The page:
Finance minister Tendai Biti has described 2010 as a “tough year” and predicted next year would be “worse”.
Biti, who is also the MDC-T secretary-general, on Sunday evening said there had been many missed opportunities during the year under review.
“Good people, it has been a tough year this one and without a doubt 2011 will be worse,” said Biti in a Facebook message posted on Sunday.
“It’s a year where we have been violated and abused, a year in which toxicity and insanity dominated. Indeed we made a lot of mistakes, missed many opportunities and perhaps allowed ourselves to be drowned by the mundane and the suffocating mediocrity of our tired opponents.”
Biti’s fear of a worse year ahead could be stemming from the repeated call by President Robert Mugabe and his Zanu PF party to hold elections mid next year.
The business community is strongly opposed to the holding of elections anytime soon.
Instead of early elections, the business community says government should find ways of re-engaging the Commonwealth and Western countries.
While business was seeking an extension of the coalition government, President Mugabe and his long-time political rival Prime Minister Morgan Tsvangirai have publicly announced their intention to hold polls next year, in an apparent bid to break the impasse surrounding the full implementation of outstanding issues in the inclusive government.
President Mugabe has categorically refused to accommodate MDC-T demands on the coalition pact, saying he would abide by the Global Political Agreement (GPA) only when economic sanctions imposed by the United States and the European Union were removed.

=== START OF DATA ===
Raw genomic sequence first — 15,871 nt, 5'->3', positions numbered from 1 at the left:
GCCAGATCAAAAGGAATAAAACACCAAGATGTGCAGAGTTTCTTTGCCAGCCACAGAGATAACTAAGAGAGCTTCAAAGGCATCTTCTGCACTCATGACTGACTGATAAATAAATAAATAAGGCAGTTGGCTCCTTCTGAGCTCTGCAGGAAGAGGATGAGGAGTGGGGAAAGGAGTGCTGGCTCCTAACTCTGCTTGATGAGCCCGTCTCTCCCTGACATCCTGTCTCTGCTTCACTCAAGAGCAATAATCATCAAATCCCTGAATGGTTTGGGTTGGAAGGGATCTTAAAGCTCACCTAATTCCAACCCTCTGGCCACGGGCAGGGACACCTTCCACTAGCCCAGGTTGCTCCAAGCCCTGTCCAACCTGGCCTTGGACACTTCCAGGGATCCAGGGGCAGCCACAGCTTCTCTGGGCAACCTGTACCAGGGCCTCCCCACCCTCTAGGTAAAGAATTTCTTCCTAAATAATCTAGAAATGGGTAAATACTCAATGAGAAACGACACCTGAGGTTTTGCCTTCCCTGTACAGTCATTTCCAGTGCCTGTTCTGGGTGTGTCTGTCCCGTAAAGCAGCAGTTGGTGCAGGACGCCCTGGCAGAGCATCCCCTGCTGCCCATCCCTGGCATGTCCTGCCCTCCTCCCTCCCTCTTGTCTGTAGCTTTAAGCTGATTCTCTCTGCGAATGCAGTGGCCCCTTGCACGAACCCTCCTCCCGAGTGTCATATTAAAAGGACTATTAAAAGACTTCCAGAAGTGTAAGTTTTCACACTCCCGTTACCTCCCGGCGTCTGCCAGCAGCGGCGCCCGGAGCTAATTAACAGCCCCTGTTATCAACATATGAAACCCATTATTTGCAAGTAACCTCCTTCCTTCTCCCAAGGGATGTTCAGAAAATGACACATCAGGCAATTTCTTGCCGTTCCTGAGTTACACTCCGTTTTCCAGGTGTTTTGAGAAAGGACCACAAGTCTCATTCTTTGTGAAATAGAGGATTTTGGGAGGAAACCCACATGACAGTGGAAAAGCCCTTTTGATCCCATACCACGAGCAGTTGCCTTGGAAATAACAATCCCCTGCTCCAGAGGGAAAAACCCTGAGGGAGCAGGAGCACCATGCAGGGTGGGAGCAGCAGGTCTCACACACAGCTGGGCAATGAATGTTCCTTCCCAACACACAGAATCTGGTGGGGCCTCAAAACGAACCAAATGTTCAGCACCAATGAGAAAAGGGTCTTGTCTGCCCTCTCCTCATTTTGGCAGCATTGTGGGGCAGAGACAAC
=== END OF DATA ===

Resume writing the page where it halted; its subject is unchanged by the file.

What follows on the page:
In his Christmas message, Tsvangirai expressed concern at the slow progress of the inclusive government.
He said although there was improvement in the country things could have been better if the parties involved were serious and did not do things that pulled the coalition government backwards.
“It is also true that as I reflect on the events of the past 23 months, I have my own frustrations about many things in this government. Chief among my frustrations is the failure to implement the Global Political Agreement, the resurgence of violence in the country and President Robert Mugabe’s unilateral and unconstitutional acts which have blighted the dawn of possible progress,” said Tsvangirai.
He said there were many things the coalition government would have achieved had President Mugabe been willing to abide by the GPA and stood up to what he signed to, saying this was a betrayal to Zimbabweans who had put their trust in the unity government.
“I am frustrated because these things have stood between us and the great things we could have achieved as a coalition government. I am frustrated because we have taken Zimbabweans for a ride and betrayed the trust bestowed upon us by you, the people of Zimbabwe, as well as Sadc and the African Union as the guarantors of the Global Political Agreement,” he said.
Biti, however, said MDC-T had fought “a good fight” and remained focused on the quest to deliver real change in Zimbabwe.
“At a personal level, I am absolutely exhausted,” said Biti. “The last two months have been difficult.
“My dearest mother underwent a major operation during the same period I was struggling to craft a decent budget for the country.”
Politicians in both MDC-T and Zanu PF have come out opposing the elections planned for next year.
Political and business analysts have predicted holding elections next year will reverse the economic gains made by the inclusive government so far.
Many people fear the calling of elections will lead to violence of unparallelled proportions since war veterans and Zanu PF activists have already started a violent campaign across the country.